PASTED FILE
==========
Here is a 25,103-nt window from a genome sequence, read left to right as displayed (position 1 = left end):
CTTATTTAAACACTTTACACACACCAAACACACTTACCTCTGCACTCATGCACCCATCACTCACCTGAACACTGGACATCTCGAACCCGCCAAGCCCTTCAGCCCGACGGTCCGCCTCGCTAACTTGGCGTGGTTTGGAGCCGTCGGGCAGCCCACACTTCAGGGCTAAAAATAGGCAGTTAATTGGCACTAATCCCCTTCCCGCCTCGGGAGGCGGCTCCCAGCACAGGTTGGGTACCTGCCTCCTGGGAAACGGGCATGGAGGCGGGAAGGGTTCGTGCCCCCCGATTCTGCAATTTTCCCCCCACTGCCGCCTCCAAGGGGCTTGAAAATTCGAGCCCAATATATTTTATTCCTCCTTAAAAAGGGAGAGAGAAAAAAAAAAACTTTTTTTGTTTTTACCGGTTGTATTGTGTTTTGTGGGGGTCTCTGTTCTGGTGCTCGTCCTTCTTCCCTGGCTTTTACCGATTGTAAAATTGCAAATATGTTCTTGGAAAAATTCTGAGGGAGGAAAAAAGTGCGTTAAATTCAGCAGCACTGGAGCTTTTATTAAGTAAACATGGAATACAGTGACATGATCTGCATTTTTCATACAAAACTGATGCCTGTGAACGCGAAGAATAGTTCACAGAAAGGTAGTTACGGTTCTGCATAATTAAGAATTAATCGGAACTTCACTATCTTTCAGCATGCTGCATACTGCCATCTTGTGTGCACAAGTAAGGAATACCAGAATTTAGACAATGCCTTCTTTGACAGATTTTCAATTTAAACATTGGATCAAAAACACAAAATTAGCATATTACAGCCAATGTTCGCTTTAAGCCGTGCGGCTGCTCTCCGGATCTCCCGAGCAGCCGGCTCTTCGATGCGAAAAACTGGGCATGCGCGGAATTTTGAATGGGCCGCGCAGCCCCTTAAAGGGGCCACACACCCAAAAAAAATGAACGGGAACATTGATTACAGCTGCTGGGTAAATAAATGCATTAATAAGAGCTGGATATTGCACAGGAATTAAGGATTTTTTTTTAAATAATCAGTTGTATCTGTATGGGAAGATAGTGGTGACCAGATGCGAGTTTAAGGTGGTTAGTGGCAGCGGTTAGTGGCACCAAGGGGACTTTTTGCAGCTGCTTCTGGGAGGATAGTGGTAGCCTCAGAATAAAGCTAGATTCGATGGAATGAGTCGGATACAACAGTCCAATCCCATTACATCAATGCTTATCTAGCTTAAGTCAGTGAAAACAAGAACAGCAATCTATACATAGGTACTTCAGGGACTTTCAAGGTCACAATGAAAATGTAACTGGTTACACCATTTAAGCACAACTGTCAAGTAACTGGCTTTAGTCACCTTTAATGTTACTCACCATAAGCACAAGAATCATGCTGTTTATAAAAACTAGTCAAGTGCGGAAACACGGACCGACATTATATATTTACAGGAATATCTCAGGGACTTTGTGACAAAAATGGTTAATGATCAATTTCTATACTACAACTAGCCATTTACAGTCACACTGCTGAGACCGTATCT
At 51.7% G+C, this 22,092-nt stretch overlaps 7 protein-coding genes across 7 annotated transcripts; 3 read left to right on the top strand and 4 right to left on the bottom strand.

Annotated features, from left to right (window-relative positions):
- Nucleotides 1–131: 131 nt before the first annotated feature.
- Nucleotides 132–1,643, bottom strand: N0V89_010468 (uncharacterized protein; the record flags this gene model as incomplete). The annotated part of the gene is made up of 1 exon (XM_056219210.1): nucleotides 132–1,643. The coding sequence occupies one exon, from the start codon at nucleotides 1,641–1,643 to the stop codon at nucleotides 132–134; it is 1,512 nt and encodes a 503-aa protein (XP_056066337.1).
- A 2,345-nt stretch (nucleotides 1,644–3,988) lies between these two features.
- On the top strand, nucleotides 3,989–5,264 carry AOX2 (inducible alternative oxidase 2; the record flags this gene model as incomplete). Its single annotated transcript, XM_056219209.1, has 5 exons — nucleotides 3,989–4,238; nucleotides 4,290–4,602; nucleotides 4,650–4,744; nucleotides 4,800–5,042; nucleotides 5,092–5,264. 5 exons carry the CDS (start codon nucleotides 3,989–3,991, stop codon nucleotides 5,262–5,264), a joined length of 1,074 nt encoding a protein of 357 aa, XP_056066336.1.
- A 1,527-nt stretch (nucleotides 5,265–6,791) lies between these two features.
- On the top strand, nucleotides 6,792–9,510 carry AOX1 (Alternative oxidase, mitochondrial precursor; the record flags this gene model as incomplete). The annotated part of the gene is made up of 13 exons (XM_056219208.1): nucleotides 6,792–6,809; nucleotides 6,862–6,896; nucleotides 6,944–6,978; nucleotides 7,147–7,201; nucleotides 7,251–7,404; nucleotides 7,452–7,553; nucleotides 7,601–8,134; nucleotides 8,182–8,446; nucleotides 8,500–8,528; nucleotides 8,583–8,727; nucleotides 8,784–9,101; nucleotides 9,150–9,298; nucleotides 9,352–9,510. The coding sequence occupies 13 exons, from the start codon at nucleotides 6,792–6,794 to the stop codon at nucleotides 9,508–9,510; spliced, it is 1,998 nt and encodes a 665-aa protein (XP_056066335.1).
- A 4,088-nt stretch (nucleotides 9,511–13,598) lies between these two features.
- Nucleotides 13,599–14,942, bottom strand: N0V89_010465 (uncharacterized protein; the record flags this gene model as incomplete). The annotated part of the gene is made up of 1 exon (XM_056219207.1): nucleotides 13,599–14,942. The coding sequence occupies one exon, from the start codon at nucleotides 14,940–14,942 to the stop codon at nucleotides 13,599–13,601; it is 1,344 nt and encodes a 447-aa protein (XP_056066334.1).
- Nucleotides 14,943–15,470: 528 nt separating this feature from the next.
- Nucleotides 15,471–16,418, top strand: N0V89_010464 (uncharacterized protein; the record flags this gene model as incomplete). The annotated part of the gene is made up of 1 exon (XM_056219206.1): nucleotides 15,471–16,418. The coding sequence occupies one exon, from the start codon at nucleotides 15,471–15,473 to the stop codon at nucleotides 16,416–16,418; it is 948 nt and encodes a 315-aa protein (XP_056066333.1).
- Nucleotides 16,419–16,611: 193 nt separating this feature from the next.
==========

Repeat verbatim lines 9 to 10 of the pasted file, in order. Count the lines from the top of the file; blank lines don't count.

- A 1,527-nt stretch (nucleotides 5,265–6,791) lies between these two features.
- On the top strand, nucleotides 6,792–9,510 carry AOX1 (Alternative oxidase, mitochondrial precursor; the record flags this gene model as incomplete). The annotated part of the gene is made up of 13 exons (XM_056219208.1): nucleotides 6,792–6,809; nucleotides 6,862–6,896; nucleotides 6,944–6,978; nucleotides 7,147–7,201; nucleotides 7,251–7,404; nucleotides 7,452–7,553; nucleotides 7,601–8,134; nucleotides 8,182–8,446; nucleotides 8,500–8,528; nucleotides 8,583–8,727; nucleotides 8,784–9,101; nucleotides 9,150–9,298; nucleotides 9,352–9,510. The coding sequence occupies 13 exons, from the start codon at nucleotides 6,792–6,794 to the stop codon at nucleotides 9,508–9,510; spliced, it is 1,998 nt and encodes a 665-aa protein (XP_056066335.1).